Wind Power in Canada
- The History of Wind Power in Canada
- Wind Farm Infrastructure
- Wind Energy Conversion Systems
- Wind Farm Collector Systems
- Selecting the Right Cable for Collector Systems
- Monitoring, Control and Communications
- Lightning Protection
- System Reliability
In just the past few years, wind energy has become rapidly a significant resource for many utility systems in Canada. Wind energy is now "utility scale" and is being used to augment an increasingly larger proportion of Canada's electrical demand. However, compared to some other countries that rely on wind for a much larger piece of their energy pie, such as the Netherlands, Spain, Denmark, and Germany, this segment of the Canadian electrical market is still very small. Today, rapid growth is both encouraged and expected due to various government, utility, and industry initiatives boosted by the demands of Canadians for a clean, safe, and consistent source of energy.
Wind is a very complex process which can be described very simply... The sun heats the earth at different rates depending on whether an area is below clouds, in direct sunlight, or covered with water. The air above the warmer areas heats up, becomes less dense, and rises. The rising air creates a low-pressure area. Cooler air from adjacent higher pressure areas moves to the low-pressure areas. This air movement is wind.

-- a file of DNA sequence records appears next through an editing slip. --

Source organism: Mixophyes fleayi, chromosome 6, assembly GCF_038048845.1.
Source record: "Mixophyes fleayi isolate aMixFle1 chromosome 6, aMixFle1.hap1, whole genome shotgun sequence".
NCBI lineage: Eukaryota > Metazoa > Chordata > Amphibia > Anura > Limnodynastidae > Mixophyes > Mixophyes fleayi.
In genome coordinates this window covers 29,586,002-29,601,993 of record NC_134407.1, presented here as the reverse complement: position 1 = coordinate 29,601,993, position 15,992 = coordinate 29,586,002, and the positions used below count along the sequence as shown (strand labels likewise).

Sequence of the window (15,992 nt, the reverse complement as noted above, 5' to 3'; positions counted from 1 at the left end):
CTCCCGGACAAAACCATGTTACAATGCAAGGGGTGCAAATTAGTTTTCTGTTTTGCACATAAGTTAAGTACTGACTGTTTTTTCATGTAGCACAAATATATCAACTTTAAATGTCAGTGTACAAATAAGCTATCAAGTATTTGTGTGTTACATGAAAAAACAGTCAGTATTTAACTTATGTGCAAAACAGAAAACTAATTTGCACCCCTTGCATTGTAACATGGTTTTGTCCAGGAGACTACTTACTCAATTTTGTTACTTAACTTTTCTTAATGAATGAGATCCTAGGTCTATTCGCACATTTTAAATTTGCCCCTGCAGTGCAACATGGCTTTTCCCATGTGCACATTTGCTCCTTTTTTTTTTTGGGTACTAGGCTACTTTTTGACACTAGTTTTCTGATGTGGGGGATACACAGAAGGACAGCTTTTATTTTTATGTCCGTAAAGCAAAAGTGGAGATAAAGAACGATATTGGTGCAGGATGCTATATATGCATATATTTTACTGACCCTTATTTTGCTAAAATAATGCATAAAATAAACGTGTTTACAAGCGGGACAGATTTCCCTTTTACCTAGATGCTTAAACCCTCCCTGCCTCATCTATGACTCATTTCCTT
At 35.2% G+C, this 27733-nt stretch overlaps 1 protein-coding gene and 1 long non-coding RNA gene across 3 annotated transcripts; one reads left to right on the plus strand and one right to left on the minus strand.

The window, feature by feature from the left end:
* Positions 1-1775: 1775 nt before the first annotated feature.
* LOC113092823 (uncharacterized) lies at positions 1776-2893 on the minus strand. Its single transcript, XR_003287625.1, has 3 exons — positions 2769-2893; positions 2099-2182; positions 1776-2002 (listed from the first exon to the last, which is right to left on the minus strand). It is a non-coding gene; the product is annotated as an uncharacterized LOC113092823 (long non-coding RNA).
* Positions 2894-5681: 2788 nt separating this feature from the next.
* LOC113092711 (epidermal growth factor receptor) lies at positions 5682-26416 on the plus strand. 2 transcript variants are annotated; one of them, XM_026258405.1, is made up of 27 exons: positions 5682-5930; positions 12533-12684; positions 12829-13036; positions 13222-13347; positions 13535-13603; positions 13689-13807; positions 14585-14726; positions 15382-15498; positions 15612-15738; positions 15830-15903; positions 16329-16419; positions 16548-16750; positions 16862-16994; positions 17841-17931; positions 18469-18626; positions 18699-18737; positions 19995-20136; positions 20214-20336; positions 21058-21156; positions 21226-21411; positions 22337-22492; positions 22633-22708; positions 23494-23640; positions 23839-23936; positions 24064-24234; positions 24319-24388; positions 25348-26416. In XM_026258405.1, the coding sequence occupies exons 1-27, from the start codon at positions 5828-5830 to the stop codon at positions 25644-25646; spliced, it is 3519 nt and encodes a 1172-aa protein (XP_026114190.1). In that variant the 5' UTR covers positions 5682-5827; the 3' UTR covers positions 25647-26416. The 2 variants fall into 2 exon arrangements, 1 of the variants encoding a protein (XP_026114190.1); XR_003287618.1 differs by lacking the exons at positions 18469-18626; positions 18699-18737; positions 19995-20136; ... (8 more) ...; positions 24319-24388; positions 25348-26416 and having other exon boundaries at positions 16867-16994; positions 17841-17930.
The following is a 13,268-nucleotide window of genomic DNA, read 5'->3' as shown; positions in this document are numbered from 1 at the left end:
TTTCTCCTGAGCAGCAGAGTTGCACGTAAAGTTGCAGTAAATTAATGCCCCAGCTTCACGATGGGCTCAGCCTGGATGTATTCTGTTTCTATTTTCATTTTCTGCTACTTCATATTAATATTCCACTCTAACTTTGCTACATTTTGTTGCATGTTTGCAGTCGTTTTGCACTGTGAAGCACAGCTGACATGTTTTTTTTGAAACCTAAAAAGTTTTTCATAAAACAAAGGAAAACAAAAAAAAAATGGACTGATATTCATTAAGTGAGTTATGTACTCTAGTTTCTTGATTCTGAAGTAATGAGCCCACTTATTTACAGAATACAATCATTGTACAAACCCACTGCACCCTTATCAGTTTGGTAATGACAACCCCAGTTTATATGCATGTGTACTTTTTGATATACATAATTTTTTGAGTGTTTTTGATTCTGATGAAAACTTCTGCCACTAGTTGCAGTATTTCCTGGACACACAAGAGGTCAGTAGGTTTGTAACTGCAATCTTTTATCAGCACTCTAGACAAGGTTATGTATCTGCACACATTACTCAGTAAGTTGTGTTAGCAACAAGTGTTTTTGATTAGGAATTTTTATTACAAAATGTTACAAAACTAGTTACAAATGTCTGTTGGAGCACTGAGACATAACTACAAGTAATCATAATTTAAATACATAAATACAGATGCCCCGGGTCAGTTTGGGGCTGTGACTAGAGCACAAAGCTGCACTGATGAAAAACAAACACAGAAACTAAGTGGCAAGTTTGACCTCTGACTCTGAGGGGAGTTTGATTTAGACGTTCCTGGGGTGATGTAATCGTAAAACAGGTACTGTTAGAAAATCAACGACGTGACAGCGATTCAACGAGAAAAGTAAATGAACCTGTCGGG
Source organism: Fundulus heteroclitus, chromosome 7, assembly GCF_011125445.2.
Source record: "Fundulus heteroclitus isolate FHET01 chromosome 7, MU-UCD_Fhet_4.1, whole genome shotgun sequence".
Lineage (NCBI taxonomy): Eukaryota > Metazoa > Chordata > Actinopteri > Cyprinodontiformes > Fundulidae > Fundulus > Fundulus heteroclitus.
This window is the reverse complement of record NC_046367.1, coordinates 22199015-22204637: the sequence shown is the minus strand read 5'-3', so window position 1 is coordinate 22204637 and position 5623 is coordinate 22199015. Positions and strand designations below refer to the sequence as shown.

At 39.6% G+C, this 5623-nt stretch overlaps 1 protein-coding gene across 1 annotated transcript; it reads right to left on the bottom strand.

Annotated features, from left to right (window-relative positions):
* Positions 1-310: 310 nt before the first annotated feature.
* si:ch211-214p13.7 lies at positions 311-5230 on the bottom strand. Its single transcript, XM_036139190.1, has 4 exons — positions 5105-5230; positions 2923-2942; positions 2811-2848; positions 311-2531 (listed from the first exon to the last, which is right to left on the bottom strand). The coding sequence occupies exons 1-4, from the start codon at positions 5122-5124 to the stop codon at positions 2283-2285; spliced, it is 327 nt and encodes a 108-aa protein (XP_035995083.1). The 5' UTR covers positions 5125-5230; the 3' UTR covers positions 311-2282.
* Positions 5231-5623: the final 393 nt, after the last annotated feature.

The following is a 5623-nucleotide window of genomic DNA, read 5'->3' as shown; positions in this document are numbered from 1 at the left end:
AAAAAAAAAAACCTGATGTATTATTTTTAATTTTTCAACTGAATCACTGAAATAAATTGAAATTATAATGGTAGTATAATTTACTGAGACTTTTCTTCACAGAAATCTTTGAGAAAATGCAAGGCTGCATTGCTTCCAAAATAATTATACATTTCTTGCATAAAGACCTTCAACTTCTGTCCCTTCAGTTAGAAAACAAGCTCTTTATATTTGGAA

Canada's large landmass, long coastline and relatively cool air mass combine to provide a wind resource of huge potential. As a result of this potential, development of Canadian wind energy has grown exponentially over the past decade. Installed wind energy capacity more than doubled in 2006 and now stands at 1,588 megawatts. It is forecasted to reach 12,000 megawatts by 2015.
The author of this piece was the lead CCBDA Electrical Consultant Ronald F. Frank. He received his B.A.Sc. degree in electrical engineering from the University of British Columbia,Vancouver, in 1950. He spent 32 years with the Electric Power Division of Northern Electric/Northern Telecom, where he was responsible for the development, design, manufacture and installation of electrical equipment for the generation, transmission and utilization of electric power for the utility, industrial and commercial industry. From 1983 to 1996, he was the Chief Engineer of Pirelli Cables Canada with similar responsibilities. Mr. Frank was a registered Professional Engineer in Quebec. Ron was the Association's primary Consultant on conductors for wire and cable, connectability testing, wind power generation systems, and associated copper electrical applications.